27 Stage Two: Comprehension Learners:access information they need to perform target competencyprocess content in working memoryminimize use of teacher-centered inform activities such as “listen to a lecture” or “read the text”_____3. POST two examples in the Discussion for Learning Plan 6 of how feedback you received was helpful and not helpful. After reading what others have written, do you see a pattern to what constitutes good feedback?_____4. READ the six criteria to giving effective feedback on pages in your text. Are any of these already second-nature to you? Are any of these new to you?
29 Stage Three: Practice (Encode to long-term memory) Learners:engage in guided practicehave the opportunity to DO what they are learningreceive continuing improvement assessment and feedback_____5. REVIEW the Speech Evaluation Form while you read a speech at the website http//:www.schoolforchampions.com/speeches.htm, or another site. If possible, find an online video of the speech.
31 Stage Four: Application Learners:apply what they have learned to real world problemsshow that they have learnedset the stage for next learning task_____6. ATTEND a community/campus speaker (i.e., sermon, lawyer's arguments, local speaker, etc.). FILL OUT the Speech Evaluation Form. If it is not appropriate to fill it out during the speech, please do so as soon as possible._____7. WATCH the videotape of your Special Occasion speech. COMPLETE the Speech Evaluation Form while you view yourself.
32 Support All Stages of the Learning Process So, what’s the teacher’s role?
33 Inspire Mentor Coach (guide on the side) Inform (sage on the stage) ApplicationMotivationPracticeCompre-hensionInspireMentorCoach(guide on the side)Inform(sage on the stage)
34 Learner Advantages of PBL Online What is learned is skill based; not outlines of informationExpectations are set in advance; learners plan how to invest time and energyCopyright WIDS.
35 Learner Advantages of PBL Online Grades are based on how well learners perform skill; not on how well others performLearners are actively involvedLearners have documentation showing skillCopyright WIDS.
36 Instructional Materials Learning Plan 12Instructional MaterialsIntroduction:Instructional materials contain the actual instructional content. You us them to communicate information to learners. . .Why?CompetencyDevelop instructional materials that support specific learning activitiesPerformance StandardsCriteria:instructional materials are consistent with the core abilities competencies and learning objectivesinstructional materials support the learning activitiesinstructional materials are accurate, complete . . .What?Learning Objectives:a. Explain the effect of learning materials on the instructional experience.b. Identify the benefits of instructional materials. . .Learning Activities:__1. PREVIEW the learning objectives and performance standards.__ 2. BRAINSTORM a list of characteristics that learners do and do not like about instructional materials (use the worksheet). . .__3. VIEW Video Lesson #12 “Instructional Materials.”. . .How?When?Performance Assessment:__1. SUBMIT the instructional materials you developed in Assignment 12 to your facilitator for review.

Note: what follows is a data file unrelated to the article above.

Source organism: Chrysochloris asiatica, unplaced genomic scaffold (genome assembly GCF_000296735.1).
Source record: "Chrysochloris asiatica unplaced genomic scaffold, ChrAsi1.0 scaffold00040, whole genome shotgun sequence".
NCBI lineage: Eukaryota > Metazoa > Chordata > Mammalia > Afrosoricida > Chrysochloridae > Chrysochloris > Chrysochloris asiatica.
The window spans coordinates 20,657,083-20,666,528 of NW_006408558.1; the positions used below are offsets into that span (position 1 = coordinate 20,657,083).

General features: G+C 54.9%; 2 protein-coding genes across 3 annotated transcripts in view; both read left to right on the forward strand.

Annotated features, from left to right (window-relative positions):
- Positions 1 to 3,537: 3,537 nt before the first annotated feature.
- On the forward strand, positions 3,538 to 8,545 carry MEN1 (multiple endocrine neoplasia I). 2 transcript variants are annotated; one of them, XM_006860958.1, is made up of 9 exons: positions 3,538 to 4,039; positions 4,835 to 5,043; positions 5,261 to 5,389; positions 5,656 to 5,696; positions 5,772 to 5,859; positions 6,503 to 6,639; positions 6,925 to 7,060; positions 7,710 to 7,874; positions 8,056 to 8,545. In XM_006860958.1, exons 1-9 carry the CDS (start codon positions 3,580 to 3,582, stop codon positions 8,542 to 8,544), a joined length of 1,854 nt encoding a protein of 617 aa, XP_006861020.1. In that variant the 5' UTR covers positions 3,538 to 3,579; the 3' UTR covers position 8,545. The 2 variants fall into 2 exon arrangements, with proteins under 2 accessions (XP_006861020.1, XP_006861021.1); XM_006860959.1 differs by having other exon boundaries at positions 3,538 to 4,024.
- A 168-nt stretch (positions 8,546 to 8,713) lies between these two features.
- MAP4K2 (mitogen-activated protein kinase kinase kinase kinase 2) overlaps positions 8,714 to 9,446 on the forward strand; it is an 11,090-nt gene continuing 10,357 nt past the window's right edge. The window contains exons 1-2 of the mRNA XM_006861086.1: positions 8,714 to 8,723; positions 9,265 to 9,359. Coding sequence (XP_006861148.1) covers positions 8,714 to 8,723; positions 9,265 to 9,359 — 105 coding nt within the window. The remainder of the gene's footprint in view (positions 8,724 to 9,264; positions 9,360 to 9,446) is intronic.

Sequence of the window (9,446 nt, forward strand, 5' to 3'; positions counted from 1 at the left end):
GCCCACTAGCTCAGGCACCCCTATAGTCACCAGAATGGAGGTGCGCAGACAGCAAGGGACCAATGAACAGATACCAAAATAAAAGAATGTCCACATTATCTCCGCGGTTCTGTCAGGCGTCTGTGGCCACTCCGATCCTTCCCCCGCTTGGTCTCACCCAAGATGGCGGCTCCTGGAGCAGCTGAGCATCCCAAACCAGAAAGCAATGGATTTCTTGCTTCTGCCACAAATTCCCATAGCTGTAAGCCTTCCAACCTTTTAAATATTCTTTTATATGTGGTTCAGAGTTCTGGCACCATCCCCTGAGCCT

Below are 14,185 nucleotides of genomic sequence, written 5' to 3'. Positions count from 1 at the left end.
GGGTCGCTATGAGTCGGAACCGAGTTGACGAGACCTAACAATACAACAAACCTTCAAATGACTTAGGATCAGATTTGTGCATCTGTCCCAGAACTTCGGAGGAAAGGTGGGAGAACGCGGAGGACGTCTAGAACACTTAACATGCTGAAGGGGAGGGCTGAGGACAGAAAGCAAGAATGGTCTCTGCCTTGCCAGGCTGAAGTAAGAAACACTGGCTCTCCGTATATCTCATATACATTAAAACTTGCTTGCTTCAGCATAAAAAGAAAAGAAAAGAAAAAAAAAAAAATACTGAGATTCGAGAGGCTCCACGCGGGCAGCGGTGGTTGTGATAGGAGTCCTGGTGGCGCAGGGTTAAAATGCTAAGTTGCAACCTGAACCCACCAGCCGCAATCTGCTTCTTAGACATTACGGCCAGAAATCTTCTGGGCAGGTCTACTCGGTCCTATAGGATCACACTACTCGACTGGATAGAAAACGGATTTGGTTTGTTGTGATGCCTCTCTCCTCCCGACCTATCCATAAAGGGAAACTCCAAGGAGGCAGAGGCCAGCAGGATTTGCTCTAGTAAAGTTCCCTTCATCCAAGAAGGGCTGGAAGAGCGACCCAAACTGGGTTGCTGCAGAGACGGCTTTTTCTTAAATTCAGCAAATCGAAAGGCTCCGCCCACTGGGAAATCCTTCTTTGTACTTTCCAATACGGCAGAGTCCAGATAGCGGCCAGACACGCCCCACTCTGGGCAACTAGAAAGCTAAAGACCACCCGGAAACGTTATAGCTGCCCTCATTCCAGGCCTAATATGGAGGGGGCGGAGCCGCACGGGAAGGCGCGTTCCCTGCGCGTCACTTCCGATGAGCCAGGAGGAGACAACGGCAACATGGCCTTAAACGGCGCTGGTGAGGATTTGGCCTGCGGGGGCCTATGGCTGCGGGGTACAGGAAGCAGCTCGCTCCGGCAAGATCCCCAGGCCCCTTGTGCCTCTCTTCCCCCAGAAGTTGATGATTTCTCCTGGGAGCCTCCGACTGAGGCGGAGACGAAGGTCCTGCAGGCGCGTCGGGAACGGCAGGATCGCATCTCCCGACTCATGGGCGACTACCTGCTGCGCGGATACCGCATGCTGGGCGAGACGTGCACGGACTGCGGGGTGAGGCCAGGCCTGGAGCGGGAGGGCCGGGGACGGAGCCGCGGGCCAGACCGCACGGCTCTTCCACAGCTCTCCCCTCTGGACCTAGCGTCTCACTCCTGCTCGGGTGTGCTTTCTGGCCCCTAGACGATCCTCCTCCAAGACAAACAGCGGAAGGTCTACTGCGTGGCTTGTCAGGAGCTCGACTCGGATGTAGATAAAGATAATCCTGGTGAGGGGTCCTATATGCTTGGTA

37 Copyright 2001. WIDS. Theory/Practice Theorists Learning Taxonomy Benjamin Bloom, D. Krathwohl, B. Masia, Robert GagneCognitive ProcessingRuth Colvin Clark, Renate and Geoffrey Caine, Sue Berryman, Patricia Cross, Robert SylvesterMultiple IntelligenceHoward GardnerAccelerated LearningPaul Scheele, David MeierPerformance-Based LearningRobert Mager, Michael Schmoker, Ruth Colvin Clark, Ralph TylerDimensions of LearningRobert MarzanoLearning StylesDavid Kolb, Bernice McCarthyLearning CycleR. Gagne, Bernice McCarthyPerformance AssessmentGrant Wiggins, Robert Mager, Michael, Robert Marzano, Donald KirkpatrickComponent Display Theory (classification of content and knowledge)David MerrillWorkplace SkillsA. Carnevale,Instructional MaterialsF. Kiewra and G.M. Frank,Performance ExpectationsRobert Mager, Norman Gronlund, Robert Marzano, Robert GagneClassroom AssessmentThomas Angelo, Patricia CrossInstructional/Learning DesignRuth Colvin Clark, William Rothwell and H.C. Kazanas, Walter Dick and Lou Carey, Curtis Finch and John Crunkilton, Jerrold Kemp, David PucelAdult LearningJerald Apps, Alan Knox, Malcolm Knowles, Alan ToughLearning TransferRuth Colvin ClarkCopyright WIDS.